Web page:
I certainly hope not. The stolen government cars have to be retrieved. But not like this. Seizing the cars of opposition leaders – only to return them with an apology sends pretty bad signals that someone is deliberately trying to intimidate, harass, embarrass or inconvenience them. These people are still licking the wounds from the electoral defeat they suffered just a few months ago and their tempers are still quite flayed. Government should be helping them to deal with their loss – not adding insult to their injury.
By all means, the stolen cars must be retrieved but the operation should be conducted with military precision – get the right target the first time. Petty mistakes are not an option. The security agents shouldn’t go around grabbing people’s cars only to turn around and say “sorry, we got the wrong guy”. That’s annoying – to say the least – and it creates an “us against them” atmosphere which only deepens the political divisions in the country.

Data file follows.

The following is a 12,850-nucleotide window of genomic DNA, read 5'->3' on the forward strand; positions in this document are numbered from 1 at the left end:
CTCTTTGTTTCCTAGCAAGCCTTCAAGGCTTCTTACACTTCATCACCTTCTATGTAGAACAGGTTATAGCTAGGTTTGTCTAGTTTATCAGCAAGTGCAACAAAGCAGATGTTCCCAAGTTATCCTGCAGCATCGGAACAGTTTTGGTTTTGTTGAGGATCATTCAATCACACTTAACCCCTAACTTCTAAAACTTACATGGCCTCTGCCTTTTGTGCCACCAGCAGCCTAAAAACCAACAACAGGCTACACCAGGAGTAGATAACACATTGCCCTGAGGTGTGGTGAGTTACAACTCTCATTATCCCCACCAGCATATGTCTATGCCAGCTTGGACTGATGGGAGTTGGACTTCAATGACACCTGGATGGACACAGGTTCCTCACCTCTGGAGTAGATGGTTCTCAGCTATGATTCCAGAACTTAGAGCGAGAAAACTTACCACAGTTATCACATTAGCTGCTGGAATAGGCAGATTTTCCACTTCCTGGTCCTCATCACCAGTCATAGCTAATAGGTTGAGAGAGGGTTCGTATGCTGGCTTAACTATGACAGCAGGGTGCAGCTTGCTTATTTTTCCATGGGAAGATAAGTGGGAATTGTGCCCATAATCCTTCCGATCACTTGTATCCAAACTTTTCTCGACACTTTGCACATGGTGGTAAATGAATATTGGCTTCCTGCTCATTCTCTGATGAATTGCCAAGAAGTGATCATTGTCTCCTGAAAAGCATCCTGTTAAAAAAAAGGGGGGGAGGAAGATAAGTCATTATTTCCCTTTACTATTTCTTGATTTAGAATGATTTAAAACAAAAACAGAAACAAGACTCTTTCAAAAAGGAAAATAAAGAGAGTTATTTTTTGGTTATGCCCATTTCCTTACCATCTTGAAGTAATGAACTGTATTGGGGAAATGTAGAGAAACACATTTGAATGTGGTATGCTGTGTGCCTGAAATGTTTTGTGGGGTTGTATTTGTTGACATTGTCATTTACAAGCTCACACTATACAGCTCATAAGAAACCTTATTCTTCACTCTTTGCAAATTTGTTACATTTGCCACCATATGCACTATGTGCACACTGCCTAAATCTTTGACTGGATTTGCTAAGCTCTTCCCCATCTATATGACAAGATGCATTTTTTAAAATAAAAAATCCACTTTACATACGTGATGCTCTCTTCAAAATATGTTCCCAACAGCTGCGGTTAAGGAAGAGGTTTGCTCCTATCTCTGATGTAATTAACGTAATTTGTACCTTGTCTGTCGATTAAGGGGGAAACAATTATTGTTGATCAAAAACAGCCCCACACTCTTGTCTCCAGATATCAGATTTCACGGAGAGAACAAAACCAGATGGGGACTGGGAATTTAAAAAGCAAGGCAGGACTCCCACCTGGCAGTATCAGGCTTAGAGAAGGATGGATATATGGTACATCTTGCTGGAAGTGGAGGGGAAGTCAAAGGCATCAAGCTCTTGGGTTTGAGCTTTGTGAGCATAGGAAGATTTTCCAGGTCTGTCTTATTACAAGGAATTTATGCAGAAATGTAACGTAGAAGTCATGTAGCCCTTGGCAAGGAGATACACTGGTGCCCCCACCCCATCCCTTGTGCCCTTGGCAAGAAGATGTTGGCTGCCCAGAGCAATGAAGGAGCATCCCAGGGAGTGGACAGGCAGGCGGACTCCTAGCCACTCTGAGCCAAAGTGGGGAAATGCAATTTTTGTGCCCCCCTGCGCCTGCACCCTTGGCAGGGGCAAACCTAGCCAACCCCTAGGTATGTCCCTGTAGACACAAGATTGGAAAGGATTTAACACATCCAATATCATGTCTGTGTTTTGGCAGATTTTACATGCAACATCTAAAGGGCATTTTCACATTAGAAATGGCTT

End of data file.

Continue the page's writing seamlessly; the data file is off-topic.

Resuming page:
It has been suggested that the lack of precision in targeting those who have actually stolen government vehicles could motivate some criminal minds to start snatching people’s cars – using the very methods adopted by the security agents.
It seems the security agents are only working with the assumption that any posh car (particularly, those driven by former government officials) might have been stolen. VWs, Jaguars, Land Rovers, Pajeros and BMWs are particularly vulnerable. Any smart gang of armed robbers can take a cue from this, dress up in fake military uniforms (which can be purchased from any ‘Bend Down Boutique’ ), accost law-abiding citizens and seize their cars in broad daylight under the pretext of carrying out an operation in the name of the state.